Eli Manning Is Dangerously Close To Passing Brett Favre For Second-Most Losses In NFL History

New York Giants quarterback Eli Manning will surely be inducted into the Pro Football Hall of Fame someday, thanks to his two Super Bowl championship rings and nearly 55,000 career passing yards.

But Manning is on the verge of moving up to second all-time in a feat that every NFL quarterback desperately tries to avoid. Per Michael David Smith of Pro Football Talk, Manning's next loss will tie Brett Favre for second-most ever for a quarterback with 112.

Since Manning broke into the NFL back in 2004, he's racked up a whopping 111 losses as a starter. Per Smith, Vinny Testaverde has the most losses ever for a quarterback with 123. He played 21 seasons in the NFL, whereas Manning is only finishing up his 15th season.

Assuming Manning comes back for the 2019 season - likely with a different team - he has a strong chance of surpassing Testaverde's record. Should the Giants lose their final four games, Manning will enter 2019 with 115 losses. He would need nine more to have the misfortunes of losing nine more games to topple Testaverde from the top spot.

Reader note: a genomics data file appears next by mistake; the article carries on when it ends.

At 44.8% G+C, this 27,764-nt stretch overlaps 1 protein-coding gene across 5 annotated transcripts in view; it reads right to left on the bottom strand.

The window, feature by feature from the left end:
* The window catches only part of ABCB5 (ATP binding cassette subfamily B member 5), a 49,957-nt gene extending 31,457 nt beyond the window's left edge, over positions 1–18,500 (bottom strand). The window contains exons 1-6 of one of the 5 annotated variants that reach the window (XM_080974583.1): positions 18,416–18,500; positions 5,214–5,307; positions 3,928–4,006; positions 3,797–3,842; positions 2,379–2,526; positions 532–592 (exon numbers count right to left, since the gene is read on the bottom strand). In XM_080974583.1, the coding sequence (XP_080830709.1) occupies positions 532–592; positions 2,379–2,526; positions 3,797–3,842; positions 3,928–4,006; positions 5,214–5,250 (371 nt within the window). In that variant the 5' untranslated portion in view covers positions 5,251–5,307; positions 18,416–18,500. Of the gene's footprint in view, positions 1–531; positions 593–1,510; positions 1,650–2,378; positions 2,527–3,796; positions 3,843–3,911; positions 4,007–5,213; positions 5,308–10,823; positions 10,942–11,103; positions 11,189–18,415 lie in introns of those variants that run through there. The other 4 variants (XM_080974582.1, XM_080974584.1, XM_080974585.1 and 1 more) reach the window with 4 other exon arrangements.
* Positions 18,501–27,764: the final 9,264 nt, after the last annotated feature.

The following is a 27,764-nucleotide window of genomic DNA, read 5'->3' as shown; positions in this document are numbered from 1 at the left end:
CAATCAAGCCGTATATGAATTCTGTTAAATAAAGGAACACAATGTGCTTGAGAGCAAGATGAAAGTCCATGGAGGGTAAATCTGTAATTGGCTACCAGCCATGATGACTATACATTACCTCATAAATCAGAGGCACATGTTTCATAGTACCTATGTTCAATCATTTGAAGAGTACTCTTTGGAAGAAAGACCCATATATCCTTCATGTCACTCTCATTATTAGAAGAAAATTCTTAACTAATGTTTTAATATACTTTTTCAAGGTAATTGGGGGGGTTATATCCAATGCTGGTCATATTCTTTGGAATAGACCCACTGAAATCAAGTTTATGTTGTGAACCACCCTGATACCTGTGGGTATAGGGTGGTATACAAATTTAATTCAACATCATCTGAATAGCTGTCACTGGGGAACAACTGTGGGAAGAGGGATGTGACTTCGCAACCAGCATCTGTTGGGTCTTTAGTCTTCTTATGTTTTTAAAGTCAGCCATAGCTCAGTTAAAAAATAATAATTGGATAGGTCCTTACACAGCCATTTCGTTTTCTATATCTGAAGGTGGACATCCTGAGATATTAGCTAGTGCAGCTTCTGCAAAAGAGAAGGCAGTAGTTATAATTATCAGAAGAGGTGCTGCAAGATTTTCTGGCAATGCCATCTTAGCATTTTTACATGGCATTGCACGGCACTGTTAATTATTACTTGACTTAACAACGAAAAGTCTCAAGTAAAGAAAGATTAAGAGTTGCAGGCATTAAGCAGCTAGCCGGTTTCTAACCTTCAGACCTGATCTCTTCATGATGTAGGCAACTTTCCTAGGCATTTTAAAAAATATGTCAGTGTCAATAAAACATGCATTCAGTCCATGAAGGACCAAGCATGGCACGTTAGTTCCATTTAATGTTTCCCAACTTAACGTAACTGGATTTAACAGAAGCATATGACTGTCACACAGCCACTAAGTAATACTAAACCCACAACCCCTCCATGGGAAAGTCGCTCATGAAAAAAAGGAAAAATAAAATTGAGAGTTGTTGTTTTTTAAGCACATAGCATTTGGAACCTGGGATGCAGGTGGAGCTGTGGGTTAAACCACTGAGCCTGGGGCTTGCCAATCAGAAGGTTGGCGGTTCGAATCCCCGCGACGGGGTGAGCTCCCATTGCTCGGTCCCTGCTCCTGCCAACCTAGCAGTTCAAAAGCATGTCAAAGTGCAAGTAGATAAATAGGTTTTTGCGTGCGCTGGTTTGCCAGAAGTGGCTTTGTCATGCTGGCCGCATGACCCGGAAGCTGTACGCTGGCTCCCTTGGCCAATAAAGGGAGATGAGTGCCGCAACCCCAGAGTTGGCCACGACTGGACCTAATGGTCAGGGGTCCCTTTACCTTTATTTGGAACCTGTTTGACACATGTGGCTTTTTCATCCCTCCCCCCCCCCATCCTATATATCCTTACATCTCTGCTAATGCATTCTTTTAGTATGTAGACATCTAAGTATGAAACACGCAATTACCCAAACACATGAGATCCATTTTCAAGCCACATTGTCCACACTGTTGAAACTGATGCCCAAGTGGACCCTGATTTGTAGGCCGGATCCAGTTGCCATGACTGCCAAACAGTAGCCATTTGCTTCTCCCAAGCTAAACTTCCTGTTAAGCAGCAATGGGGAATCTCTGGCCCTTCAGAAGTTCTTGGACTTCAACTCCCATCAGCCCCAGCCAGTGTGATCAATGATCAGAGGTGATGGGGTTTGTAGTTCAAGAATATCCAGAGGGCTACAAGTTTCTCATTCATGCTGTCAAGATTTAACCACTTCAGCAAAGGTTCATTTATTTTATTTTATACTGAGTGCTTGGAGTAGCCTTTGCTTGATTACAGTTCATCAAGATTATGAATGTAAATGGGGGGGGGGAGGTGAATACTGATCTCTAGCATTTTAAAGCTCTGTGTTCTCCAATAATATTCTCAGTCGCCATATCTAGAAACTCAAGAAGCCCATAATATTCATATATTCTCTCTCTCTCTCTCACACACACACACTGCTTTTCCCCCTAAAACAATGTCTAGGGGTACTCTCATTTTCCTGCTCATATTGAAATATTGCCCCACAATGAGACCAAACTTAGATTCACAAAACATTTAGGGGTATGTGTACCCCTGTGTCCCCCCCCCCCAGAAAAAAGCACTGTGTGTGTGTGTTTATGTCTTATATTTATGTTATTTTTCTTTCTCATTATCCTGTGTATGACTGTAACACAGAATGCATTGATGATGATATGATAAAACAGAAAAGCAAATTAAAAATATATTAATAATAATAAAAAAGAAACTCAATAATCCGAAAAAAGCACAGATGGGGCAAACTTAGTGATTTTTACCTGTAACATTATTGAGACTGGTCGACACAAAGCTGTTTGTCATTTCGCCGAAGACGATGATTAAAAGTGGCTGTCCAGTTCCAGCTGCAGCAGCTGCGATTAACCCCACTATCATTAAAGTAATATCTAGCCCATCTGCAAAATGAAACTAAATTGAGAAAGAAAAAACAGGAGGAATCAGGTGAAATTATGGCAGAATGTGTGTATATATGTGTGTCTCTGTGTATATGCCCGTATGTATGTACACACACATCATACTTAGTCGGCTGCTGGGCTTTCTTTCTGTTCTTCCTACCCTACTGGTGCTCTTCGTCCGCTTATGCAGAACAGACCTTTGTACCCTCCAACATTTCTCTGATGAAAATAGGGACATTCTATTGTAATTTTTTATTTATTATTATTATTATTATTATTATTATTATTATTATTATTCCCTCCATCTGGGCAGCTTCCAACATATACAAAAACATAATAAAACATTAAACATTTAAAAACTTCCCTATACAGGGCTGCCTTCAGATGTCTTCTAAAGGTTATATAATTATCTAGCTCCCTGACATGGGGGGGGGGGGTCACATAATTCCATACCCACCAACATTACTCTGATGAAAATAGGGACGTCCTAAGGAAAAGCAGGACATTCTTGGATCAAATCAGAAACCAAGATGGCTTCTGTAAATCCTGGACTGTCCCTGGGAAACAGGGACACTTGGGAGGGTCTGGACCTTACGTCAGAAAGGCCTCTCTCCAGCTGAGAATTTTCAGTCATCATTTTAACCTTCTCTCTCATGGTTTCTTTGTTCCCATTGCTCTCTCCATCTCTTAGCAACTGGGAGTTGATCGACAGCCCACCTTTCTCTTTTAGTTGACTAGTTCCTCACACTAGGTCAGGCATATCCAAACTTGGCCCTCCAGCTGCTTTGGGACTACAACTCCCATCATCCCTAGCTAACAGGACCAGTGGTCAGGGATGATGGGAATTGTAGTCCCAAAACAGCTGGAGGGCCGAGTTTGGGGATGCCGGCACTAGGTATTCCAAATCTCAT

Credit: Brad Penner-USA TODAY Sports

Ever since Manning led the Giants to its fourth Super Bowl championship in the 2011 season, it's been nothing short of frustration in the Meadowlands. The Giants have only made the playoffs once since 2012, and they're wrapping up their fifth losing season in six years.

2018 has particularly been one of the most disappointing seasons in recent memory for the Giants. The team hired Pat Shurmur as its new head coach, drafted prized running back prospect Saquon Barkley and signed offensive lineman Nate Solder to try and help rebuild Manning's game.

What This Means

Manning will certainly be leaving a complicated legacy behind when he retires from football. He's been one of the most inconsistent, turnover-prone quarterbacks in history. But at the end of the day, he led this team to a pair of Super Bowl championships, which is the end goal for every NFL player.

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